I am confident that using a one-to-one script / entity paradigm is a major advantage Leadwerks has, after having worked with both approaches.

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i would agree, but it would still be nice to also use flowgraph scripts without first attaching it to a pivot.

Why would i need to have for example a timer needing to be attached to an entity?

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I find multiple scripts to basically be just like designing any other system. In C++ I create many classes to do various things and link them together. Right now basically I make Lua "classes" for various functionality and add them into the 1 script and hook them up. This isn't any different than multiple scripts though. This just makes me have to create a container scripts to attach to the entity that holds my other Lua classes that actually have the functionality manually. In a sense LE sort of does this with the AnimationManager script and that's good because it's good to logically break up the code for readability and maintainability.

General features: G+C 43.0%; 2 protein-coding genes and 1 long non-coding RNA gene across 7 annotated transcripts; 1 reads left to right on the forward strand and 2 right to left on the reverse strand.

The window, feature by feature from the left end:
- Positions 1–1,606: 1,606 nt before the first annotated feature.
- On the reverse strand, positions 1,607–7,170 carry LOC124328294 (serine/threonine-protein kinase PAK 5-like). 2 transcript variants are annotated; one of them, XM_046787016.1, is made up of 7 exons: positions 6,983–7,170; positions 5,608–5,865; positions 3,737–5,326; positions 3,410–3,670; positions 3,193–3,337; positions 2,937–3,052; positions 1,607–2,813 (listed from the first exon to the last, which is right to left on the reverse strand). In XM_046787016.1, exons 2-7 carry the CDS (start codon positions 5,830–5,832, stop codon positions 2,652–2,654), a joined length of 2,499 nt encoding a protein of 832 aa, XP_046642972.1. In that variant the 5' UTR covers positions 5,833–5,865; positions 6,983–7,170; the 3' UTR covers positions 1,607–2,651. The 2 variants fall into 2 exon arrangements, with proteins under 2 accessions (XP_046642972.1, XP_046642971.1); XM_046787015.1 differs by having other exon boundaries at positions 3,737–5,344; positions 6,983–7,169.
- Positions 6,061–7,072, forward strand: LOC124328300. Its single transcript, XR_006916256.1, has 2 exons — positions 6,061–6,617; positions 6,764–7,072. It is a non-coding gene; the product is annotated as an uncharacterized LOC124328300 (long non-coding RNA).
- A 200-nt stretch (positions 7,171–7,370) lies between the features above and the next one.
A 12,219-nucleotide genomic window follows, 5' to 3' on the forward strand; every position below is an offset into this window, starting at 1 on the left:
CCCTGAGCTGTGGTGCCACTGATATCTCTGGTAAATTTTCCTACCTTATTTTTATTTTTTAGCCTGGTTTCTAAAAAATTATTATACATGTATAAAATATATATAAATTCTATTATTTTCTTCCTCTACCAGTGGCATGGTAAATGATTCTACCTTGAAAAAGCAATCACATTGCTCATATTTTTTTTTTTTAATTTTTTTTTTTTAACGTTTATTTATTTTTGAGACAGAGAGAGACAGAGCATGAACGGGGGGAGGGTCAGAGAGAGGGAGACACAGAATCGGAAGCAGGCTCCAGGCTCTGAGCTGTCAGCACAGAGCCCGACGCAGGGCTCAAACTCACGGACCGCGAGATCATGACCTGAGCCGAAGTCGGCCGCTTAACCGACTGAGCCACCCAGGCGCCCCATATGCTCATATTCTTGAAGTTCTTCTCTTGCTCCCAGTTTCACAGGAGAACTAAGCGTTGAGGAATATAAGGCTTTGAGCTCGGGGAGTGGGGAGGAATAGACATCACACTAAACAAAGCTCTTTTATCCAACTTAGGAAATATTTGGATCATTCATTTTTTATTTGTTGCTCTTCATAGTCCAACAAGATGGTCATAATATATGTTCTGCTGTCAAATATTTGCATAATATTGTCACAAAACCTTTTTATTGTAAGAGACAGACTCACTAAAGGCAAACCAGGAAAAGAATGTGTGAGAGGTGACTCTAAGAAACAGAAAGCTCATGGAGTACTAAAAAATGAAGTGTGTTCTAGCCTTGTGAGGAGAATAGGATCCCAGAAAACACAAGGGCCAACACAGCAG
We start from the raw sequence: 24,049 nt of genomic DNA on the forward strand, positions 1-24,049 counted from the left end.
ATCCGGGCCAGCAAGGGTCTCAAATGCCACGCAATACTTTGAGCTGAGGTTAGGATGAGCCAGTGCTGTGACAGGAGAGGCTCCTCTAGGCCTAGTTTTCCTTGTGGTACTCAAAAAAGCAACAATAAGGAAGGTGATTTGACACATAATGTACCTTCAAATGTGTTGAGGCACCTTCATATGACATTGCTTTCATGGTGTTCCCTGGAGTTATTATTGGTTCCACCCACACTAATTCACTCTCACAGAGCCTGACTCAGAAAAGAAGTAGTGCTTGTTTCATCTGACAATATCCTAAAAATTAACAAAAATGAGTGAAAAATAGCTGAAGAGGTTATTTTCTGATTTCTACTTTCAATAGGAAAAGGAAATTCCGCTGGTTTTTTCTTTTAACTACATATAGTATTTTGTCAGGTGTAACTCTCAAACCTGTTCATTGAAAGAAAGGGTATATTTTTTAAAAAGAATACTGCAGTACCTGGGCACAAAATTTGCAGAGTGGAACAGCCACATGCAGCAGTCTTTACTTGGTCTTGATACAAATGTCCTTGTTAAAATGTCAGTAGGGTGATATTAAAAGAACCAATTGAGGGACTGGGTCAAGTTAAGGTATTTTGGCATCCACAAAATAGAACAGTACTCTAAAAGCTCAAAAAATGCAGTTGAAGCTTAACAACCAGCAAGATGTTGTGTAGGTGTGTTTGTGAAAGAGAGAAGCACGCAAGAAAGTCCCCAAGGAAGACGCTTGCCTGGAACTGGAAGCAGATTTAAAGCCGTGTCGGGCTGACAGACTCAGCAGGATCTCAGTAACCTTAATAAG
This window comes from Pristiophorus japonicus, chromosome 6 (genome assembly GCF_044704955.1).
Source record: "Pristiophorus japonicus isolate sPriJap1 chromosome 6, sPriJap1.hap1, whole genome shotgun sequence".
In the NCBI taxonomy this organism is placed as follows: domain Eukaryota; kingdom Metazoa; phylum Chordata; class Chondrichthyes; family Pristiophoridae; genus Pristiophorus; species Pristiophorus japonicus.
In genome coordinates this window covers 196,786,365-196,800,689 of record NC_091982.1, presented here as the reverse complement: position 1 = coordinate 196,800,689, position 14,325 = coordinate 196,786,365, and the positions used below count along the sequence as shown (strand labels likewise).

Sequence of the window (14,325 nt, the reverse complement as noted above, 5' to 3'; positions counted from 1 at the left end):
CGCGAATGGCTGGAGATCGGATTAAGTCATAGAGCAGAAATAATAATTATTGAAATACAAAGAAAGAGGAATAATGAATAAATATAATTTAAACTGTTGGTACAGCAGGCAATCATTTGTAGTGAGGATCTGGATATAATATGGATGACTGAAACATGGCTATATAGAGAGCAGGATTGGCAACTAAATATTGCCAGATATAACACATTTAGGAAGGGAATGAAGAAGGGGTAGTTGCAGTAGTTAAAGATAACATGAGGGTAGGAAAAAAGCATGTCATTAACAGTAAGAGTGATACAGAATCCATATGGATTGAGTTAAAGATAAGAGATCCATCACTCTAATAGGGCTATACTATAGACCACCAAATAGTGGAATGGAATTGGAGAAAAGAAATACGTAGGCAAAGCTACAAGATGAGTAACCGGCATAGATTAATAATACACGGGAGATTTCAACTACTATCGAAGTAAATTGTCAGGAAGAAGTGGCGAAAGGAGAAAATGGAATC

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i would agree, but it would still be nice to also use flowgraph scripts without first attaching it to a pivot.

Why would i need to have for example a timer needing to be attached to an entity?

 

I was going to add this to the is request forum and still am after I do some prototyping. This would allow people to build MASSIVE libraries of code and allow a person to hook up nodes and never have to program. Imagine: You drop an entity and attach a node that exposes the default script functions. You then link a fps node to it, an inventory node to the fps node and a use item node to the inventory one. Now you have a fps player with an inventory where you can uses items. Add a ui node to the inventory, now you have a backpack that you can open.

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I have actually considered the additional of "virtual" entities, entities that only consist of a script in the flowgraph and nothing in the 3D world. Thanks for the feedback.